“There are millions of dollars at stake so people are taking their time,” one insider tells TheWrap
Although agents and buyers were gearing up for what they called a healthy acquisitions market leading up to this year’s Toronto Film Festival, the annual event wrapped on Sunday with relatively few big sales — and many filmmakers still scrambling to find distribution for projects with A-list talent.
By midday Monday, hot sales titles like Dakota Johnson and Jason Segel’s “The Friend,” Hugh Jackman’s “Bad Education” and Daniel Radcliffe’s “Guns Akimbo” still hadn’t sold. But according to multiple insiders, that’s not because the quality of the product on offer.
After this year’s Sundance, where a handful titles were sold for eight-figure prices only to fizzle out at the indie box office, filmmakers and distributors are taking their time to make sure the deal is beneficial on both sides, one insider told TheWrap.
“The pacing of Toronto is different than Sundance,” another insider said. “There are millions of dollars at stake, so people are taking their time.” After all, ahead of the festival, many sales agents had anticipated sales, but not at the volume of Sundance.
Still, some indie distributors did take the plunge. Sony Pictures Classics acquired two films — Michael Winterbottom’s “Greed” and Dan Friedkin’s WWII drama “Lyrebird” with Guy Pearce — and also picked up rights to the still-to-shoot Michelle Pfeiffer-Lucas Hedges drama “French Exit.”
Bleecker Street acquired Peter Cattaneo’s “Military Wives” with Kristin Scott Thomas, while Bryce Dallas Howard’s fatherhood documentary “Dads” was bought by AppleTV+ — which many sales agents had anticipated to be a more active buyer at the festival ahead of its launch. And Fox Searchlight bought Armando Iannucci’s Dev Patel-led “The Personal History of David Copperfield” just ahead of the festival.
Then there was Amazon Studios, which spent upwards of $50 million on five films at Sundance only to see disappointing results at the box office for two of them so far (“Late Night,” which topped out at $15.5 million domestically in theaters after a $13 million Sundance purchase, and “Brittany Runs a Marathon,” which has earned $3.8 million so far after a $14 million deal). In Toronto, the company made smaller, less pricey acquisitions: Riz Ahmed’s “Sound of Metal” and the ’50s-set sci-fi thriller “The Vast of Night.”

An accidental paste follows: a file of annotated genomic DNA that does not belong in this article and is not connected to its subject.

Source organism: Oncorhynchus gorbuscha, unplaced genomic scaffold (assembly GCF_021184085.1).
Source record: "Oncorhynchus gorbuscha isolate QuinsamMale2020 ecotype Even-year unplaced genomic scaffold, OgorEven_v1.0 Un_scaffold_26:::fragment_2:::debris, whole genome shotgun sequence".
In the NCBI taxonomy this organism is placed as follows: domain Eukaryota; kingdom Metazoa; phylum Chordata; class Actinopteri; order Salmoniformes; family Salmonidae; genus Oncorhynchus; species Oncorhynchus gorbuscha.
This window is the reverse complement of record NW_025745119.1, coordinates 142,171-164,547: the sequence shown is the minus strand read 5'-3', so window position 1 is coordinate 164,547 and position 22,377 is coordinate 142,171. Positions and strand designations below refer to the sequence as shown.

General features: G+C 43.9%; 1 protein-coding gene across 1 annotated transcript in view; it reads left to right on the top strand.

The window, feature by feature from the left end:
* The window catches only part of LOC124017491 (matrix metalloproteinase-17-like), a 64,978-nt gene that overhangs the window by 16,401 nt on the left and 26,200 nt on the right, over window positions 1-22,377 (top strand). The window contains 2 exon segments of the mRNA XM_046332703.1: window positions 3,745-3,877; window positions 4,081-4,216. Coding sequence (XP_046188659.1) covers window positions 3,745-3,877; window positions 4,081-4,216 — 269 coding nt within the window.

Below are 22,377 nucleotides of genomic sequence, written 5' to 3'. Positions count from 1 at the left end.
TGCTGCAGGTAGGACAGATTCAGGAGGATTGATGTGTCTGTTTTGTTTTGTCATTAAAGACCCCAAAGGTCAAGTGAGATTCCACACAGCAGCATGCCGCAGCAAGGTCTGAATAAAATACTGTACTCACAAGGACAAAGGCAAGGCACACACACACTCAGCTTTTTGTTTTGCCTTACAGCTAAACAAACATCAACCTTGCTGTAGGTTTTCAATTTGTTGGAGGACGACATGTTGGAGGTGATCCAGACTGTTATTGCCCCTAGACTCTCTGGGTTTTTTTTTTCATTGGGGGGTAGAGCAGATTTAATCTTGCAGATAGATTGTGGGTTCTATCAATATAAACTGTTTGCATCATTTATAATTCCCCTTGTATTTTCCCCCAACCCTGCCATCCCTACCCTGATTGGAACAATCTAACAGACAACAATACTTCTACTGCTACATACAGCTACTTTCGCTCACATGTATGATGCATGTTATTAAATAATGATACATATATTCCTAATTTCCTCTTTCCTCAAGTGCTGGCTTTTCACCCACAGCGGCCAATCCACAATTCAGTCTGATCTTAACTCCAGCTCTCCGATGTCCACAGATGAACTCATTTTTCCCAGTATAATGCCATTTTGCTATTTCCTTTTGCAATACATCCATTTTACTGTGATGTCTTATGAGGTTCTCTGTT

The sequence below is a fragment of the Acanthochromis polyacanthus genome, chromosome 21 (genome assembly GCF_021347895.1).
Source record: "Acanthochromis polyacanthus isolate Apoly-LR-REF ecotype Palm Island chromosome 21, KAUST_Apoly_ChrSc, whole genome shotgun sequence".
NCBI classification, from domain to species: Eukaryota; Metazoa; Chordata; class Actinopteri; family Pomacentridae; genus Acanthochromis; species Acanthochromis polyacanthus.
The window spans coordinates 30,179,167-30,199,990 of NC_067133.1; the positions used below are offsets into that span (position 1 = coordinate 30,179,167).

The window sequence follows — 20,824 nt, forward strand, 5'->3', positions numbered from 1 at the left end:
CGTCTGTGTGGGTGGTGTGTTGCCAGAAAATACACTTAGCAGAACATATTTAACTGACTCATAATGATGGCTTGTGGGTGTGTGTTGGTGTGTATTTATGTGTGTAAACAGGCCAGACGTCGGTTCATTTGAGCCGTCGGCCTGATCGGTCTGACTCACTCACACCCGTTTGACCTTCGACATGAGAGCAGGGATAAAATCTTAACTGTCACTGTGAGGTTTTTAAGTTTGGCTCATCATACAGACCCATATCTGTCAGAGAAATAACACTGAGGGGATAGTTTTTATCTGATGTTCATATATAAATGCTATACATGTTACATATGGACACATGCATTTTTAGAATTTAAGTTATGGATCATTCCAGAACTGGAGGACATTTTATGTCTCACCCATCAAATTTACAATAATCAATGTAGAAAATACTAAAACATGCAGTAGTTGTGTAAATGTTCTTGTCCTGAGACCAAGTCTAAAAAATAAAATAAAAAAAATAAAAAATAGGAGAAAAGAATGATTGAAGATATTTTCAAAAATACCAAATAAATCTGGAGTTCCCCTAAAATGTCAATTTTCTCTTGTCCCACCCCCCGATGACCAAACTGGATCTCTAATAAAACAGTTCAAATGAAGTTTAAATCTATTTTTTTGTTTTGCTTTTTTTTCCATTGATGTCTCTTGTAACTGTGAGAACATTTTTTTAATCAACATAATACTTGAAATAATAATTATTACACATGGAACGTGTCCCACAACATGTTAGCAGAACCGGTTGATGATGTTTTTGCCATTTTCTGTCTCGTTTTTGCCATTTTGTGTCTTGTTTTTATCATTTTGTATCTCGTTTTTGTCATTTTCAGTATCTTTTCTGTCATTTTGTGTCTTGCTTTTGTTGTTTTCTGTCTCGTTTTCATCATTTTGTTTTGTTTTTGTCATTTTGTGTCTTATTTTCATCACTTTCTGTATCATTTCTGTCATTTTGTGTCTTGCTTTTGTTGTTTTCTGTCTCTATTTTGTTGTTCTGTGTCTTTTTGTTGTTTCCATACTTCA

Ahead of the festival, an Amazon spokesperson told TheWrap that the company doesn’t measure the success of its films through box office only, but also through the film’s life on Prime Video — where “Late Night” started streaming two weeks ago.
There haven’t been many bidding wars, and sales are taking longer — but according to one insider, that is not a reason to worry about the overall state of the marketplace. “It was as active as we anticipated, as far as completing sales on the ground. There were a few titles sold over the first week,” the individual said, but “it’s going to keep going.”
For many in the indie film world, Toronto and the other fall festivals have focused less on selling new product than in rolling out film titles ahead of the awards season. “In terms of sales, Toronto is always a slower marketplace, part of it is the production cycle,” the insider said, noting that many filmmakers shoot their productions timed to premiere at Sundance in January rather than September for the major fall festivals like Venice and Toronto. “There aren’t many titles available for Toronto, or they are not as readily available as they are for Sundance.”
The insider added, “This festival has become far more important for the launch of distribution titles.” This year, films using Toronto to help roll out their fall marketing campaigns included “Joker” (Warner Bros.), “Jojo Rabbit” (Fox Searchlight) and “A Beautiful Day in the Neighborhood” (Sony). “Jojo Rabbit” even won the Audience Award on Sunday — in recent years, that particular award has been a prerequisite for an eventual Best Picture Academy Award nominee. Last year’s Audience Award winner, “Green Book,” even was crowned Best Picture, while other previous winners include “La La Land” and “12 Years a Slave.”